Produced by Neal H. Moritz, Stephen Hamel,
Michael Maher, Ori Marmur
Written by Jon Spaihts
Directed by Morten Tyldum
Starring Jennifer Lawrence, Chris Pratt,
Michael Sheen, Laurence Fishburne,
There is never a convenient time to have an equipment malfunction while on a trip.
Inevitably, it will happen while between two places and lead to calling for help or a long walk to the nearest service station.
In Passengers, Jon Spaihts has attempted to write the ultimate intergalactic inconvenient breakdown story. Peppered with a fair amount of cheesy popcorn blockbuster moments and roll-your-eyes space dilemmas, Passengers shot for the moon but landed just barely within reach of the stars.
Who would not jump at the chance to start over? Not just with your own life, but civilization itself? That is the lure for those on the luxury space liner headed for a colonization planet over 120 years of travel away. Unfortunately for Jim Preston (Chris Pratt) and Aurora Lane (Jennifer Lawrence) they are awakened a full 90 years ahead of schedule.
As the two navigate their fate together, their budding relationship takes a backseat as the danger of a ship systems collapse threatens the lives of everyone onboard.
Given the premise, it is no surprise that this is a minimalist movie as far as casting. As such, it requires that Lawrence and Pratt carry a considerable amount of responsibility to drive the story forward. It is clear that this burden is not equally shared, as Chris Pratt ends up doing the majority of the heavy lifting in each scene. He completely steals the show as far as affability and strength of character. From the moment Jim first wakes and debates with the mirror about what to wear for the first day of training, he is the kind of likable guy-next-door that is easy to root for and typical of many roles the actor is known for. However, as he explores Jim’s wavering sanity at the realization of spending 90 years on a ship where over 99% of the other occupants are still in stasis, he is given a small chance to show his ability at imparting a sense of emotional complexity.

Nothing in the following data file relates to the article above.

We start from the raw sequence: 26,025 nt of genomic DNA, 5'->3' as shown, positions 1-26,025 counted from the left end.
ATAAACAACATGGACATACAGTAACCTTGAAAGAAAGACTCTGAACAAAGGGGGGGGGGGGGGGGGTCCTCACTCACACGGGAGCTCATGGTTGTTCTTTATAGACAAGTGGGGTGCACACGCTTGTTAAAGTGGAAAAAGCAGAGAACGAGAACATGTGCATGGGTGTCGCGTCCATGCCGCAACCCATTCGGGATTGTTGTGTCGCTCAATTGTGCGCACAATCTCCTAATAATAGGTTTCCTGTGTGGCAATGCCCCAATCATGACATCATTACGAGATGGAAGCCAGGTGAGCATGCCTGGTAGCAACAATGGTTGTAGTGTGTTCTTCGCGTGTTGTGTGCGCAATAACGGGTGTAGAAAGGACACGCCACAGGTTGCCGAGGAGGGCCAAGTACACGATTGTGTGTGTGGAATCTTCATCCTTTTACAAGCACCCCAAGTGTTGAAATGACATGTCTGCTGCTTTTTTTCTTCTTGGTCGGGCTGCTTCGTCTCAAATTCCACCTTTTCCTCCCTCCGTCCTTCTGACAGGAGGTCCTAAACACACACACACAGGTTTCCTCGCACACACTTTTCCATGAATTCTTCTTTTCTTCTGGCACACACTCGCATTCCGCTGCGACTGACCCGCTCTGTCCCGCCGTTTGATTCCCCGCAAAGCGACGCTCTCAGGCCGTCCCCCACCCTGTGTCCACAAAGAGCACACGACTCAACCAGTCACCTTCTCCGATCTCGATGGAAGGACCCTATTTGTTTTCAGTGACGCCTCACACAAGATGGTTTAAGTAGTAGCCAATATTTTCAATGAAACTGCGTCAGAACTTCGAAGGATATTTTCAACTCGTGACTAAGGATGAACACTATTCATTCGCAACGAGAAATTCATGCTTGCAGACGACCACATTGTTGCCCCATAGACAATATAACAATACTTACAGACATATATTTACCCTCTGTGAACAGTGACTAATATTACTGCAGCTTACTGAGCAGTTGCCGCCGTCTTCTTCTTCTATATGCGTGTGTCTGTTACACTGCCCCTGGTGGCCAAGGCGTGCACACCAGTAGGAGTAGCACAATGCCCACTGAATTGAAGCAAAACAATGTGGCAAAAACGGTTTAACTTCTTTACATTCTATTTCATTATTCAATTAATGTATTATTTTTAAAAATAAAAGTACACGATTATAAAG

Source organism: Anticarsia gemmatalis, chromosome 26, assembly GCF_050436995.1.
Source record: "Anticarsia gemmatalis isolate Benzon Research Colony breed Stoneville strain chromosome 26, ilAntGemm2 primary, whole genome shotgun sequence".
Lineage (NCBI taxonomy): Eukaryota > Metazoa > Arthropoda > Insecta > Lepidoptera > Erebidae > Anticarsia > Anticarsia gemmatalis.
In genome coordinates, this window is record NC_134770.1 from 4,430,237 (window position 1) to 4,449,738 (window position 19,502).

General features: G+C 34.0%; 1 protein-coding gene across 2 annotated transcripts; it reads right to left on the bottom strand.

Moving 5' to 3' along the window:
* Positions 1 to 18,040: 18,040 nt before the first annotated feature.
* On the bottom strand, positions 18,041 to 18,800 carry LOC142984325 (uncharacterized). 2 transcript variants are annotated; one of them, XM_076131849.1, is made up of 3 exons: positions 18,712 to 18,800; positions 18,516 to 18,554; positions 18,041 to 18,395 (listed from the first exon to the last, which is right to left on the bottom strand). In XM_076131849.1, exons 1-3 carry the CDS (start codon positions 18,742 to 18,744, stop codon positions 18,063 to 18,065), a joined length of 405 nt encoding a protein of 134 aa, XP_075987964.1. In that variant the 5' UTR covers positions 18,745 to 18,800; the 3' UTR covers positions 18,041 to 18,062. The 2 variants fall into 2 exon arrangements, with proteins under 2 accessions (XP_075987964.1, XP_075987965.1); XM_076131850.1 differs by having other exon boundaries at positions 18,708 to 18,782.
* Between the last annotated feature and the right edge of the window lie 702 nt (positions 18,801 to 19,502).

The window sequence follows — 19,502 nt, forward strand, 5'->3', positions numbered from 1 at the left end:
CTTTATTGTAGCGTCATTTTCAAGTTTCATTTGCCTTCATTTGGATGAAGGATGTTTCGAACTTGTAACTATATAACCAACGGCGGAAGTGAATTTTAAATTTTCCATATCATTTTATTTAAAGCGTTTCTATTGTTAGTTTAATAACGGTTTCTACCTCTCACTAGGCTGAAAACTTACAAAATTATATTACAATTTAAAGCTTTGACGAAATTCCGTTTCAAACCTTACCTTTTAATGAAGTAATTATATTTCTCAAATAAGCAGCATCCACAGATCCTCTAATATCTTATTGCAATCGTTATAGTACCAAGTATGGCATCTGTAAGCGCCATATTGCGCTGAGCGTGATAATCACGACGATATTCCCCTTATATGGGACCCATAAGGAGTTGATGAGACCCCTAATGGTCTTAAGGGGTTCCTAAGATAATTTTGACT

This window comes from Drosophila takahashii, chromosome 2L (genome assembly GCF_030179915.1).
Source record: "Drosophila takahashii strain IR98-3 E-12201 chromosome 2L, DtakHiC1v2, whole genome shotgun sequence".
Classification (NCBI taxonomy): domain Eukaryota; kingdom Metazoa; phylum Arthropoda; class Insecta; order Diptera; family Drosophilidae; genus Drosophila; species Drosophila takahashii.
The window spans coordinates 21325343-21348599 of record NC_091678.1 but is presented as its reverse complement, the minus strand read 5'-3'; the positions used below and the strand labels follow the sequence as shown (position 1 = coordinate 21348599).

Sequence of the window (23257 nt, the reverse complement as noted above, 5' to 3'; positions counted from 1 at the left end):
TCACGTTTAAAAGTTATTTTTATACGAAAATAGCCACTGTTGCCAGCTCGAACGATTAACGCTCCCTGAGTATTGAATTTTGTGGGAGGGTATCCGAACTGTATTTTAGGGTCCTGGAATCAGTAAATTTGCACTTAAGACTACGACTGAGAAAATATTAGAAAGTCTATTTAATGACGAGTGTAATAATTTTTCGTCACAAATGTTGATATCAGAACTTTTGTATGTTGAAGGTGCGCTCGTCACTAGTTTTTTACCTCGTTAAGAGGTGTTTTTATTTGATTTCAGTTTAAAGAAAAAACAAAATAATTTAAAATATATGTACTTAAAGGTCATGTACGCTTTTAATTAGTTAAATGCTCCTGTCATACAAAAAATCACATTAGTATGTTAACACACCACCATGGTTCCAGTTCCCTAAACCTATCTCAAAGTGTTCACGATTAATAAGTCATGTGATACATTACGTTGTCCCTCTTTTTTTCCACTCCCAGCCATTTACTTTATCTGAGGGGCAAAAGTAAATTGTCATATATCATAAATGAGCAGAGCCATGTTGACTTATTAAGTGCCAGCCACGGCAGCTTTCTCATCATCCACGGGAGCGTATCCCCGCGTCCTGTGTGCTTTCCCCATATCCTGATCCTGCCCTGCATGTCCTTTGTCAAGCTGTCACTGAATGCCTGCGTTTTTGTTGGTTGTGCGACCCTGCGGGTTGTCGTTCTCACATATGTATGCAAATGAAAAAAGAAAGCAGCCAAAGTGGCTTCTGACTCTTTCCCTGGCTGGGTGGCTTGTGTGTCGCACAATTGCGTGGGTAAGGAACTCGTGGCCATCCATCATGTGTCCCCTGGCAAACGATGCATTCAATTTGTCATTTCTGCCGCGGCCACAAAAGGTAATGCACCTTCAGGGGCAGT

Lawrence is a good fit in her role as the distant but attractive Aurora Lane, who takes a longer time to come around to both her fate and shipmate. Her best work comes from roles where she is able to play someone either above or apart from it all so she is playing to her strengths in much of the movie.
Just as important as our two leads is the glossy high-tech setting for their journey. The production value of the sets is immediately visible. There is nothing without agency or that appears plucked from a tacky fantasy novel. Each element, from the sleek cafeteria to the lush bar area (staffed by Michael Sheen as the ever-charming and available android bartender) seems like Elon Musk may have been approached as a consultant. Holograms and digital interfaces are flawless representations that reflect the futuristic minimalism we have come to expect from the genre.
Additionally of note are the views of space and zero gravity scenes that are brought about by contrived situations but fun to watch unfold.
There in fact is the main failing of the movie: the actual plot and interaction of characters. While I am loathe to spoil anything, the way in which the two come together (and are driven apart, and come back together) can be seen light years away.
Unfortunately the charm of Chris Pratt and attractiveness of Jennifer Lawrence cannot help the fact that they have a lackluster chemistry together. The only way to be satisfied with their pairing is to remember that they literally have no other choices for the rest of their lives. Even then, their intimate scenes are perfunctory at best.
Separately assessed, all of the standard elements of a formulaic romantic space thriller are there: android companion, perilous journey, good guy with a secret, beautiful woman thrown into action, sleek spaceship: accounted for. But the pieces never completely come together in a way that is truly satisfying. Passengers sits right in the middle of the intergalactic road.